“At first it sounded like an insurmountable task, a big one. But we had the product and we needed to sell it. I am on the production side. I don’t process, I sell in bulk to processors who package the charcoal. Most of the processors and buyers are FSC certified, and of course, the rate for FSC suppliers is higher than non-FSC.”
“I then approached NCA and they connected me to the CMO group”, explains Mbati. CMO offers services to natural resource-based industries and manages an FSC group scheme for charcoal producers in Namibia.
How This Farmer Became FSC Certified
“Becoming an NCA member opened this door for me. The association was very instrumental in assisting me with the necessary steps for certification.” Mbati explains there are requirements that a producer must first meet to become FSC certified. For example, “things like protective clothing, having first aid kits, housing and some ablution facilities, training the workers, putting physical structures in place, meeting places and so on.”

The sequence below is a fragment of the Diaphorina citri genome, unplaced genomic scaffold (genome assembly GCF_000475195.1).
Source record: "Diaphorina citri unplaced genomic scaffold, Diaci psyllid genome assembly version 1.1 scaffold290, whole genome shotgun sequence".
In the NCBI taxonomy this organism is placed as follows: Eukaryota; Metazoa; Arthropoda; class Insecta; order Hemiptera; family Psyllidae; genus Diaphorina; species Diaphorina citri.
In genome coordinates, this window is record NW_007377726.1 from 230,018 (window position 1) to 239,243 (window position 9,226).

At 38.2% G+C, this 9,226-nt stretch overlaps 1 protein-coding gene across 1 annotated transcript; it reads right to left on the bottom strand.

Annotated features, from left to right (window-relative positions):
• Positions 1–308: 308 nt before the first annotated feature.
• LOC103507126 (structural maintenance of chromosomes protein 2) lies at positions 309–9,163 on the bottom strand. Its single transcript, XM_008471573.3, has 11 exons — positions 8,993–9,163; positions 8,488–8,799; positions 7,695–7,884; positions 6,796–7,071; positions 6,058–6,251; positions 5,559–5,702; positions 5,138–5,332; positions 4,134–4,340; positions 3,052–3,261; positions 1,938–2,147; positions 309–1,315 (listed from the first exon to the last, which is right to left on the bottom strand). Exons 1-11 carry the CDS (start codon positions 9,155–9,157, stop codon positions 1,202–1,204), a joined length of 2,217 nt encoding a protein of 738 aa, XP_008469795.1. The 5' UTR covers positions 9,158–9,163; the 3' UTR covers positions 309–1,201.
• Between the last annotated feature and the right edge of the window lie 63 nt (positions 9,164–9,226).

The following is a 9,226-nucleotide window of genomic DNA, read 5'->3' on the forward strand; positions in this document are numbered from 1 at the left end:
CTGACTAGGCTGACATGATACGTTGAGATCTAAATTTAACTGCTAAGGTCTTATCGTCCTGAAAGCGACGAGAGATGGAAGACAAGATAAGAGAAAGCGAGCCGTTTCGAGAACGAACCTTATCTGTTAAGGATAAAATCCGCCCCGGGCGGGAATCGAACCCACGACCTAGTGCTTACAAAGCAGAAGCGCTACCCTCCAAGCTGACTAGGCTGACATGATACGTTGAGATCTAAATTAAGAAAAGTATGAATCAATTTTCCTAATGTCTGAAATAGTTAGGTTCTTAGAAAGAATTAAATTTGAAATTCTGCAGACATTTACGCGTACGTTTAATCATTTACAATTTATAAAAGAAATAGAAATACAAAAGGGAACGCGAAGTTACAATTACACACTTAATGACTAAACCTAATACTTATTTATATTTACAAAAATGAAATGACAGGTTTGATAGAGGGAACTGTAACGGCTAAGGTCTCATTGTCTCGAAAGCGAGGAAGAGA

Housing for workers is another requirement to become FSC certified. As Mbati explains, he always wanted a sustainable approach to his business and becoming FSC certified, “just fast-tracked my plan.” “Even in the Forestry Act of Namibia, requirements are saying you shouldn’t cut down protected trees, and you can cut problematic trees such as encroachers. So, FSC compliments and ensure that we comply with our national regulations and laws. This is very important.”
Another important aspect of FSC certification, as Mbati explains, is “we needed good record keeping structures to be put in place. FSC certified producers or companies are regularly inspected by external auditors from accredited certification bodies. As such, your activities are monitored and evaluated. This is a good business practice. In any business, you need to maintain record-keeping.”
According to Mbati, while the process may require effort at the onset, complying with the FSC standards is not difficult to maintain. “It’s not difficult for you as a producer, or as the owner of the operation. In the beginning, it might be a little bit difficult because of the cash flow.”